The film stars Jake Gyllenhaal as Lou Bloom, an impromptu freelance videographer who begins covering the crime world in LA for a local TV station. Almost as dark as a mystery can get, it is disturbing, and plays out as a combination of "Drive" and "The Network". The film is visually stunning as well as immensely suspenseful. It then becomes almost impossible to look away, even when you're the most horrified by just how far Bloom is willing to go to reach success. Gyllenhaal's performance is widely compared to that of Robert De Niro in Taxi Driver, which should give you an idea of its caliber.

A thoughtful drama about the financial crisis, Margin Call is gripping. Seriously, even something as convoluted as the 2008 global economic meltdown is not only accessible and understandable, but it's gripping. Margin Call transports you to the heart of Wall Street, both the financial institutions and the street, literally. It is exciting, well-acted and informative. Uh, also: Kevin Spacey.

Stand By Me follows four young friends as they journey around their small town searching for a rumored dead body. On the surface, it moves like an adventure story. The boys narrowly avoid guard dogs and leeches, speeding trains and tough teen gangs. But along the way, they also learn much about each other, in particular about the stark reality of their home lives and the growing depths of their inner struggles, so that beneath all the small-time thrill is a beating coming-of-age story. 

Based on a novella by horror master Stephen King, Stand By Me is terrifying in its ability to evoke the unique thorniness of passing through the gates of adulthood, but also warm and comforting in its reminder of the universality of this feeling.

A flawless Daniel Day‑Lewis stars in this thought-provoking romance. He plays a successful dressmaker in post-second-World-War London who falls for a waitress while on an excursion to the countryside. It's hard to tell you what this movie is about without ruining the story for you but I can tell you how it made me feel: it kept me guessing the whole time. Day-Lewis' character is so masterfully played that I felt that every move he made was calculated and that every line meant something. Plus, expect stunning dresses, beautiful country-side sequences, and an all-around gorgeous aesthetic experience.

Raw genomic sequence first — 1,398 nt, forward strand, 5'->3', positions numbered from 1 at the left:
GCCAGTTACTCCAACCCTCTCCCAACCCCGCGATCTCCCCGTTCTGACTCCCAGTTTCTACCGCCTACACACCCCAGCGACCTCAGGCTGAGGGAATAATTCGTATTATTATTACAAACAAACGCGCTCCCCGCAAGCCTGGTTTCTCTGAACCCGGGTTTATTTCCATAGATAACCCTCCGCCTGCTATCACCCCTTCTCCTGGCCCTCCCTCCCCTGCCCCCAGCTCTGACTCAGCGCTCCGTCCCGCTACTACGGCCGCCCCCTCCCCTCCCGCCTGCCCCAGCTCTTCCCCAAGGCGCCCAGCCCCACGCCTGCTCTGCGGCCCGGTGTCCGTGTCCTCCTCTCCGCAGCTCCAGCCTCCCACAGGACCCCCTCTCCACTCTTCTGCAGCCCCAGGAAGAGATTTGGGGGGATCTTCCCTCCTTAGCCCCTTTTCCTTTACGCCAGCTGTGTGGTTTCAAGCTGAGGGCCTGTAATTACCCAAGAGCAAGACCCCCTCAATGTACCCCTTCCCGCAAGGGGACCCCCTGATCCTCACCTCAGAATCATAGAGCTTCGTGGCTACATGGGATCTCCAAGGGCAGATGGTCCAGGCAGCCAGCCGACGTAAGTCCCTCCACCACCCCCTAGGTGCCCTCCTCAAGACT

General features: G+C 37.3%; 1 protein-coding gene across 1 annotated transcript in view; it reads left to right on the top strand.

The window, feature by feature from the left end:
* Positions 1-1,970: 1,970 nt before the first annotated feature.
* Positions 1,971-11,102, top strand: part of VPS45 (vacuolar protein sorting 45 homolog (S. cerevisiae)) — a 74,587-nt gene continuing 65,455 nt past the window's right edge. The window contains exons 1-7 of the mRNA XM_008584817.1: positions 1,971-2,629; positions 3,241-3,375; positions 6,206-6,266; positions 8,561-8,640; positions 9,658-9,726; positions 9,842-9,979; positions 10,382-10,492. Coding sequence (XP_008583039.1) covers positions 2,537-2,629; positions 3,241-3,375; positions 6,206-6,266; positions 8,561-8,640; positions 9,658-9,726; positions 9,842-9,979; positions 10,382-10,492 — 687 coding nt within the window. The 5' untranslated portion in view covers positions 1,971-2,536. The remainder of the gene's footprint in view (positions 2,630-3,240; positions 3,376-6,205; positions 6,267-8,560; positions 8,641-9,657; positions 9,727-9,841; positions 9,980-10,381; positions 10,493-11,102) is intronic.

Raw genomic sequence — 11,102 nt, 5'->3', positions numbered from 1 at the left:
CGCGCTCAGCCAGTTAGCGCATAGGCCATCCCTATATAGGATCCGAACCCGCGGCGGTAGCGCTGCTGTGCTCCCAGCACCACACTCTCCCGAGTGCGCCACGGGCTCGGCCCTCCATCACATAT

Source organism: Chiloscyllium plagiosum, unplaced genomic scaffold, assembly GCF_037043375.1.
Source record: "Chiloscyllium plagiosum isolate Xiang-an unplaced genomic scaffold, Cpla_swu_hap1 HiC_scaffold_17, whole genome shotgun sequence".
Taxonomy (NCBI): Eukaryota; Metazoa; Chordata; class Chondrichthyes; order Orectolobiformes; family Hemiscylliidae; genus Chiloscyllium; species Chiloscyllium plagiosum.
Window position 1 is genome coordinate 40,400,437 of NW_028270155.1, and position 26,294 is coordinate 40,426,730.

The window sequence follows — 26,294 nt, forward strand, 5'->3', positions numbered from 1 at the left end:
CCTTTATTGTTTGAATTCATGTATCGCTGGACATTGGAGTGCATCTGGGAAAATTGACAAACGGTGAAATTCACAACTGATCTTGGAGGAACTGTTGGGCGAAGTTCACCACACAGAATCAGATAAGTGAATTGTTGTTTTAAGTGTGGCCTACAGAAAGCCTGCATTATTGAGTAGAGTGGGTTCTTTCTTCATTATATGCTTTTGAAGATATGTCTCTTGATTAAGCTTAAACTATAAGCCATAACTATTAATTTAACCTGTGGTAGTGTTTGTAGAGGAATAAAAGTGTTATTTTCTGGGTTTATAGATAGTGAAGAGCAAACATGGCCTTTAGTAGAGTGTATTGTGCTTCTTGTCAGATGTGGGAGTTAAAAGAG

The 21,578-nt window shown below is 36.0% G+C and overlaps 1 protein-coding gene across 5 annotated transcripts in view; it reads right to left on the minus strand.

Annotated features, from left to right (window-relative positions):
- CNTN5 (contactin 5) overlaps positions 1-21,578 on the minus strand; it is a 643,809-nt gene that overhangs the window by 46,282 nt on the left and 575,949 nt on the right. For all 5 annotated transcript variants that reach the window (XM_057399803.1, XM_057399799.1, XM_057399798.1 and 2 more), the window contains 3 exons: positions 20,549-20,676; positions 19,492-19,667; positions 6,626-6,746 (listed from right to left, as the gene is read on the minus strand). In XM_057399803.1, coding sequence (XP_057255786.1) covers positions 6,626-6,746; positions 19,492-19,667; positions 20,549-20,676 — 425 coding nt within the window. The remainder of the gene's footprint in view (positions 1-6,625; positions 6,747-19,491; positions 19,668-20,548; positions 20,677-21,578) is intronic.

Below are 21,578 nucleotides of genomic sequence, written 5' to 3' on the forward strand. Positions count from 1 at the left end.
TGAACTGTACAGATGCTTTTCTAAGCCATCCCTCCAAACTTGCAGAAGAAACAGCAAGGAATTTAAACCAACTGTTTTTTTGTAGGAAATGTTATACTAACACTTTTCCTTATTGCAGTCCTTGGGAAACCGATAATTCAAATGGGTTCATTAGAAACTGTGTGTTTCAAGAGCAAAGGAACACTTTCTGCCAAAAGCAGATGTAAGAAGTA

Featuring a Pre-Bond Daniel Craig, Layer cake can be described as a mix between Lock Stock, Two Smoking Barrels and Scarface—a darkly funny and incredibly violent film. It features great acting from Craig and the rest of the cast, action that will keep you on the edge of your seat once it gets moving and a complex and deep theme that can make you reconsider your worldview. This is a true action movie for the thinking man (or woman).

Every once in a while there are movies that expand the definition of quality film-making. This is one of those movies.

Here is an incredible, yet delicate film that follows three children from poor families who are stuck living in subpar motels. Their lives and friendships are portrayed with honesty and precise aesthetics. It’s a story that at first seems as plot-free as life itself.

It succeeds in capturing an innocence that is usually reserved to a child’s imagination: a precarious living condition full of adventures and fun. It’s hard to describe it beyond that; it’s the kind of film that must be seen to be fully understood.

And it ends on a very high note.

One of the sharpest horror films of the last decade, Julia Ducournau’s Raw follows in the footsteps of films like Carrie by translating coming of age anxieties into visceral full-throated terror. Justine is a beginner veterinary student leaving home for the first time. After a brutal hazing ceremony forces this young vegetarian to eat meat, she develops an insatiable hunger for flesh that begins to consume her.

Raw is as much an intense body-horror (not for the squeamish) as it is an astute psychological drama. Underneath its nightmarish sheen, Ducournau layers social commentary on sexuality, patriarchy, and deviance using the school’s sadistic initiations as metaphors for larger structures. All of this depth is paired with striking cinematography, crisp pacing, and an unforgettable performance from Garance Marillier as Justine.